Tucker Mountain / by Greg Westrich

Saturday night--out shopping for a Father/Daughter Dance dress for Emma--Ann had a flat tire. Sunday morning I took the car in to get it fixed. The plan was that I would get new tires and head down to the coast for a hike. Four hours and $900 dollars later, I gave up and came home. I felt misplaced the rest of the afternoon. All twitchy like I'd down a whole two liter bottle of Mountain Dew.

So, this morning I dropped the kids off at school and lit out. Down to Sullivan to explore a couple of the Frenchman's Bay Land Trust's preserves I'd yet to visit.

I hiked up Tucker Mountain. It's a small, inconspicuous pile of granite along Long Cove. The trail switchbacks up the slope through leaning cedars, emerald moss, and balsam firs. Here and there a white pine towered over everything else.

At ground level the only colors were the grays and faded browns of tree trunks and dead things. The laurel leaves, curled up for winter like little umbrellas, hinted red. They were a deeper, bloodier color than the cedar trunks. Only the patches of thick, verdant moss looked alive.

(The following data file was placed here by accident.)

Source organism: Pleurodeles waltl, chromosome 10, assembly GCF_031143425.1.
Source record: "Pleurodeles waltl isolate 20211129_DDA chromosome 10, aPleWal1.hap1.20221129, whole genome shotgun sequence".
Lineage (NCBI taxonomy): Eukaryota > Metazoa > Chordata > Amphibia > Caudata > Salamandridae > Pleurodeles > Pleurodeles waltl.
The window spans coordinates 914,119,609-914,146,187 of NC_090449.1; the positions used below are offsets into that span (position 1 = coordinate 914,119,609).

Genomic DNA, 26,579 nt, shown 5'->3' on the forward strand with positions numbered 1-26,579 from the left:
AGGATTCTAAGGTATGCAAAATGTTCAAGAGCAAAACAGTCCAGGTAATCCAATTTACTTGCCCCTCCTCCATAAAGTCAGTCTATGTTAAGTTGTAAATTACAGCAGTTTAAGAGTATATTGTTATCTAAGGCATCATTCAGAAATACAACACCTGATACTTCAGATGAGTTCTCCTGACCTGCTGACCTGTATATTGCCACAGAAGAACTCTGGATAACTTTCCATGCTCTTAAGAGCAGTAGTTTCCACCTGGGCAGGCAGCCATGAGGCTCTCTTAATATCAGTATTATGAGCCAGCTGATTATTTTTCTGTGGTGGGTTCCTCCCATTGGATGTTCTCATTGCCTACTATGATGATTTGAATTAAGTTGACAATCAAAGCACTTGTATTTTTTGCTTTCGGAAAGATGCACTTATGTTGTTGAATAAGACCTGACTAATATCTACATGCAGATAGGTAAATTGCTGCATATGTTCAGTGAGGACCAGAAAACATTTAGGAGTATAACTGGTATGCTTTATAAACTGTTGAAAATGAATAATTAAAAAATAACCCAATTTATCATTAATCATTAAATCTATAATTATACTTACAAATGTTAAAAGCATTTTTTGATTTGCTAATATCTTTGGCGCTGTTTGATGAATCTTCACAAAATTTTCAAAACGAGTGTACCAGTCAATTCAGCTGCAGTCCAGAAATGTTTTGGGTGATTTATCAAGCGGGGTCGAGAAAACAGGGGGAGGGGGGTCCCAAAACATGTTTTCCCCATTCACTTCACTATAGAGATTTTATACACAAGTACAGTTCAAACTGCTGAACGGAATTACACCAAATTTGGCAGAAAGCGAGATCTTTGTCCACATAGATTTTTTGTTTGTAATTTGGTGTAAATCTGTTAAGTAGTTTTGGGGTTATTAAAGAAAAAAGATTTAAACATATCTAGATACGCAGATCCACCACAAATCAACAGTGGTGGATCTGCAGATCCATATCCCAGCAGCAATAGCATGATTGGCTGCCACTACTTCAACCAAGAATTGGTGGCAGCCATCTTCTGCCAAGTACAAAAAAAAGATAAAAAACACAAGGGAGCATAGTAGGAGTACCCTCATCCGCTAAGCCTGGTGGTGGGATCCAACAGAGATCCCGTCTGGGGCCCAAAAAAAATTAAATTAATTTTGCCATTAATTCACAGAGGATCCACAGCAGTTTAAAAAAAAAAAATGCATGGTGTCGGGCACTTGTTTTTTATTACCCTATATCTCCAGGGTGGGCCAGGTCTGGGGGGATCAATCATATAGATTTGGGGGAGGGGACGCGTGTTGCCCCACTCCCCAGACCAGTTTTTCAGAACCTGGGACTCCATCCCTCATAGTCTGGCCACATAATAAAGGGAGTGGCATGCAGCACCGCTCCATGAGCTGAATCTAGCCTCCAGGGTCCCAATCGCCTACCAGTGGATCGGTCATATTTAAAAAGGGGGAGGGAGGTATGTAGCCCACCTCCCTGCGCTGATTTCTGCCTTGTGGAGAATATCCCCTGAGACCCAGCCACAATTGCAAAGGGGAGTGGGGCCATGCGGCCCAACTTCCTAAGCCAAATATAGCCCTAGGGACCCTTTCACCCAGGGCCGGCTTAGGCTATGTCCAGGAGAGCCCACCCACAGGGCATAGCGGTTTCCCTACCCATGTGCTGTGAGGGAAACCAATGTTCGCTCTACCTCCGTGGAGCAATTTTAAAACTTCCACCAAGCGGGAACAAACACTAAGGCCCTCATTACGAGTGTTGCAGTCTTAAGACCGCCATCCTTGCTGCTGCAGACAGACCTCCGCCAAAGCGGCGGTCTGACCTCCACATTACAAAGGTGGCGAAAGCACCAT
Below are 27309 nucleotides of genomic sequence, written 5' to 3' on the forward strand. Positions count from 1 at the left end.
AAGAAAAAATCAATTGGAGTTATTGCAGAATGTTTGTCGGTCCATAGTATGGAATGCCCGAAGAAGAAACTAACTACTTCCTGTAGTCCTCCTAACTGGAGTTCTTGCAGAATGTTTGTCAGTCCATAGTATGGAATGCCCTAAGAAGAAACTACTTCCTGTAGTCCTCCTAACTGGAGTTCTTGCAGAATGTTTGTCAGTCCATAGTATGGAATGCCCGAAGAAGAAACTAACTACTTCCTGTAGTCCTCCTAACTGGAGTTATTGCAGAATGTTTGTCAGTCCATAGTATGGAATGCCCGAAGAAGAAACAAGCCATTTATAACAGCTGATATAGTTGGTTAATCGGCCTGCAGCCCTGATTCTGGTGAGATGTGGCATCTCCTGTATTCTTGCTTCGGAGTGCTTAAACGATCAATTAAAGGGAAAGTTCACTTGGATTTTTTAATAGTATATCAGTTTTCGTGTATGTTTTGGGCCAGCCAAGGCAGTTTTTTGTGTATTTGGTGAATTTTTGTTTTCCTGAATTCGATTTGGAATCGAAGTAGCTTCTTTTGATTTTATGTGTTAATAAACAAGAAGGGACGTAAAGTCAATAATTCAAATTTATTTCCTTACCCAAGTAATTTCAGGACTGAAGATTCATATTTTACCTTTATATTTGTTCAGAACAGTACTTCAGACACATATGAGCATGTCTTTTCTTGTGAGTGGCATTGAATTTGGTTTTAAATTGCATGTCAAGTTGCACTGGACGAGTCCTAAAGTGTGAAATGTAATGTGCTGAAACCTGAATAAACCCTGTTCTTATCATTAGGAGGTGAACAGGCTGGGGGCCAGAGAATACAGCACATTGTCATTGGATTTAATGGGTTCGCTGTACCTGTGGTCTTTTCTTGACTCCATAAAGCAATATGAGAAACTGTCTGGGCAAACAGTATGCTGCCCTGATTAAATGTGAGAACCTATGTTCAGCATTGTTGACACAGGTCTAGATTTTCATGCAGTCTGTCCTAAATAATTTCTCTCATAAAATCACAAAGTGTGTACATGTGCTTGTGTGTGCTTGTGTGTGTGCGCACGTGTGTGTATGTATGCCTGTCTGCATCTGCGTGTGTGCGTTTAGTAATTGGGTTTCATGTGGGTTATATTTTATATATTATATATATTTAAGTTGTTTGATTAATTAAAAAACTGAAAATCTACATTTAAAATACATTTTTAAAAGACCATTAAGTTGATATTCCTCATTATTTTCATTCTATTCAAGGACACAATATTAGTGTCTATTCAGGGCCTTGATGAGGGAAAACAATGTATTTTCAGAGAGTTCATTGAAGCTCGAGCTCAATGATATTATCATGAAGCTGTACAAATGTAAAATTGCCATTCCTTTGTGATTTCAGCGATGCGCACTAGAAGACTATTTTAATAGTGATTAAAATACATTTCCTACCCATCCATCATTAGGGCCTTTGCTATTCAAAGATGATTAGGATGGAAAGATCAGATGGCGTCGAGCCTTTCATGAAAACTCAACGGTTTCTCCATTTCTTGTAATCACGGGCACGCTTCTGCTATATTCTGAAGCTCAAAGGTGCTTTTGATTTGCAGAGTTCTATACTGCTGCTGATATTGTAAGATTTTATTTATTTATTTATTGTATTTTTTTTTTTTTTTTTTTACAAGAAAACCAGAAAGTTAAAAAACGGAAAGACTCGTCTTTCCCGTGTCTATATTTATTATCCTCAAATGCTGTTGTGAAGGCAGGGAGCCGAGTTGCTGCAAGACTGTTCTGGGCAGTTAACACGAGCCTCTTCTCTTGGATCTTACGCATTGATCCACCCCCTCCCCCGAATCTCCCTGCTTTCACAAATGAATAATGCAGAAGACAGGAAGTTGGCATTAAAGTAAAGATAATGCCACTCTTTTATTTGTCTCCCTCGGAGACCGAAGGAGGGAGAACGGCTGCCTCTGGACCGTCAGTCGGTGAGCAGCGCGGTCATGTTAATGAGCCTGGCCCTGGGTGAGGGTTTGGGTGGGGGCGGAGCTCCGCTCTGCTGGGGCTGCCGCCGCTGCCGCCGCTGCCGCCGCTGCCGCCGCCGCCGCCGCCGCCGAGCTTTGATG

Even though I could hear the cars whizzing by on Route 1, I felt the solitude of late winter. This time of the years--with no snow to speak of--the trail can be hard to follow. The entire forest floor is equally beaten down. Every seam through the trees looks as much like a trail as any other. I hiked more by feel and the logic of the climb than by certain knowledge that I was on the trail. Did it really matter if I missed the trail by ten feet? In the end I stood on the summit, marked by a small cairn and a USGS plate. The view was mostly blocked by perfect conical firs like over-sized Christmas trees.

Below the summit, the trail had crossed an open ledge with a fine view of Mount Desert Island across the water and convoluted coast. The mountains in Acadia were nothing more than hazy hints on the horizon. The air was as dense as during the dog days of late summer. Even if the firs had leaned out of the way for me, there wouldn't have been much too see from the summit. Just the boot-sucking mud of Long Cove at low tide with sinuous creeks draining out into the blue bay.